Inflammation involves a complex interplay of immunological responses in reaction to an infection from invading pathogens and to tissue injury. However, if the inflammatory stimulus is not eliminated or if there is an aberrant response, chronic inflammation and disease can result. Most inflammatory diseases are targeted by drugs that provide only symptomatic relief by reducing the associated pain and swelling, without combating the underlying cause and progression of the disease. The purpose of this thesis was to investigate potential drug targets in different sub-cellular compartments to learn more about inflammatory pathways and the consequences of inhibiting them using different classes of small-molecule agents.
Chapter 1 is a brief overview of inflammation, outlining differences between acute and chronic inflammation in relation to normal and aberrant immune responses. Major drug classes that are currently in use are briefly discussed, and some potential new inflammatory drug targets in the nucleus, cytoplasm, plasma membrane and serum that are to be investigated in the thesis are described.
Chapter 2 addresses histone deacetylase (HDAC) enzymes that modulate gene transcription, and investigates the regulatory potential of HDACs and their inhibitors in macrophages. Mainly murine macrophages were investigated, but preliminary data on human macrophages is also presented. Four kinds of small-molecule inhibitors of HDAC enzymes are described in relation to their capacity to exhibit pro- or anti- inflammatory gene expression. Broad-spectrum inhibitors, those that do not discriminate between different isoforms of HDACs, were found to induce expression of a number of pro-inflammatory mediators. This was also the case for compounds that selectively inhibit class-I HDACs. On the other hand, compounds that are known to selectively inhibit class-II HDACs did not regulate pro-inflammatory genes and could be classified as anti-inflammatory based on their profiles of gene expression. An inhibitor of class-III HDACs, the sirtuins, was also briefly investigated for anti-inflammatory gene expression. This separation of the pro- and anti-inflammatory responses suggested that specific inhibitors of class II HDACs might be promising for treating inflammatory conditions.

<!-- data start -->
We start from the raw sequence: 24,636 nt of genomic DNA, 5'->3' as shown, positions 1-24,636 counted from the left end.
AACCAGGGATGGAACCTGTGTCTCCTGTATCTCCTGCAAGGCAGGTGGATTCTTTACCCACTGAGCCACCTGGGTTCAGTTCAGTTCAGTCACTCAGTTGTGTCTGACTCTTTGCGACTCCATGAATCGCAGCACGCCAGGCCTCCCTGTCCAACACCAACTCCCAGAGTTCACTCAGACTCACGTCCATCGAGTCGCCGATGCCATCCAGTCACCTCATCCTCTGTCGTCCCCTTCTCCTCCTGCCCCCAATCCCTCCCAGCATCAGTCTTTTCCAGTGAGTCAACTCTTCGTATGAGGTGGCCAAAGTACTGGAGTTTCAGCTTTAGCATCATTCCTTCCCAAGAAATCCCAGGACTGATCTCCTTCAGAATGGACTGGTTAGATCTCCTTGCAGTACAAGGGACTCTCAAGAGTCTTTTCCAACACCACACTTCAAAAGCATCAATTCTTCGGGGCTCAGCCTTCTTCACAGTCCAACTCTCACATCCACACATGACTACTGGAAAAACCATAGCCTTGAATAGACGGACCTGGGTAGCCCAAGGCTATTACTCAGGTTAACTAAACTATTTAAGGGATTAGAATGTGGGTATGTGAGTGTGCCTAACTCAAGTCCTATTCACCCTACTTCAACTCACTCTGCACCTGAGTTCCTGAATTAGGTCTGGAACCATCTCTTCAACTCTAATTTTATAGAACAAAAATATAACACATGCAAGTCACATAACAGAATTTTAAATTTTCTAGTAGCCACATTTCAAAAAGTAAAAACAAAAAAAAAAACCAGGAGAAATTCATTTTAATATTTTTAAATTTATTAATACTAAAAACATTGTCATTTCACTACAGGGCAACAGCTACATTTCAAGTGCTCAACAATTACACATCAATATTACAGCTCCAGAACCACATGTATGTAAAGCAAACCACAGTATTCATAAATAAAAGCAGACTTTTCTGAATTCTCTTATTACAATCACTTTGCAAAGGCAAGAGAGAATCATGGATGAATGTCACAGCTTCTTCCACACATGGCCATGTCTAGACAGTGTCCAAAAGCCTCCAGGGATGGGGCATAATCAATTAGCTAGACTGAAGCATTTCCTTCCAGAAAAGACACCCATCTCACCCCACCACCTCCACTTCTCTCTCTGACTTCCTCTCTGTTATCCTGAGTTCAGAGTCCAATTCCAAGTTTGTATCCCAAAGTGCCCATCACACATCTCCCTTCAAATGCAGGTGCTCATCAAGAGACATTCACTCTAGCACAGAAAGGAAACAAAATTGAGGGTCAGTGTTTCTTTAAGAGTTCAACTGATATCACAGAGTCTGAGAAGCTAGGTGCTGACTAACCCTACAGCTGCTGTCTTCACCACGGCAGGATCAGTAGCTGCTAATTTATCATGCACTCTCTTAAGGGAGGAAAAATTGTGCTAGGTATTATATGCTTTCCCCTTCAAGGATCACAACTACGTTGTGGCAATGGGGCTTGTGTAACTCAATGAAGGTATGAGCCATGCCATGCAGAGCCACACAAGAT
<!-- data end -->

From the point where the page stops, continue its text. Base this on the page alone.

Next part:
Chapters 3 and 4 discuss a group of extracellular serum proteins that are produced through the complement pathway. Complement proteins circulate in plasma while some are formed on membranes through serine protease action, and effect both innate and adaptive immune responses. Chapter 3 deals with the alternative pathway (AP) of complement activation, in particular with the protease Factor B which plays an important role as part of a protein complex (C3 convertase) in the initiation and propagation of complement. Factor B is an inactive zymogen at pH 7, but is catalytically active at alkaline pH. Substrate-based inhibitors were developed for Factor B using a chromogenic assay previously optimised in our lab. Over 60 peptide aldehydes were evaluated, with two potent inhibitors of Factor B studied further, and were found to inhibit C3 convertase by blocking cleavage of the native substrate C3 as measured by SDS-PAGE.
Chapter 4 examined the properties of a homologue of Factor B found in the classical pathway (CP), the protease C2. C2 was found herein to be an inactive zymogen at pH 7. Under alkaline conditions C2 cleaved both C3 and short chromogenic peptide substrates. Substrates of 7- or 8-residues, corresponding to those in the native substrate C3, were optimally processed. C2 was inhibited by inhibitors identified in Chapter 3, which also inhibited formation of the different C3 convertase formed through the CP, as well as preventing formation of the terminal membrane attack complex (MAC) as measured by an immobilized ELISA and haemolysis assay. The selectivity of small-molecule peptidic inhibitors for different serine proteases was investigated.
Chapter 5 introduces two other unrelated inflammatory proteins which have been incompletely studied herein. Protease-activated receptor 2 (PAR-2) is a cell surface protein that spans the membrane like other G-protein coupled receptors. PAR-2 has been implicated in inflammatory and proliferative diseased states, though its precise roles are still unclear. Here, PAR-2 mRNA expression was measured for different human cancer and immune cells. In macrophages, PAR-2 mRNA expression was inducible by HDACi, indicating that PAR-2 is negatively regulated by HDAC enzymes. The receptor was present and functional on the surface of HDACi-treated macrophages, permitting evaluation of PAR-2 agonists and antagonists. Caspase-1 is a cytosolic cysteine protease responsible for cleaving proIL-1β and proIL-18 into their active forms that are then secreted from cells as pro-inflammatory cytokines. Using monocytic cells, novel inhibitors of caspase-1 were developed and found to dose-dependently decrease levels of IL-1β released by the cell. Inhibition of caspase-1 may be useful for modulating circulating levels of the inflammatory cytokine IL-1β.
The investigation of different prospective inflammatory targets in different locations of the cell has provided a lateral overview of inflammatory mechanisms and drug intervention strategies. Specific inhibitors have also been identified for these targets; HDACs in the nucleus, caspase-1 in the cytosol, PAR-2 and MAC on the cell surface, C2 and Factor B and C3 convertase in plasma. This unconventional study of the inflammatory network provides a different viewpoint of inflammatory proteins as drug targets.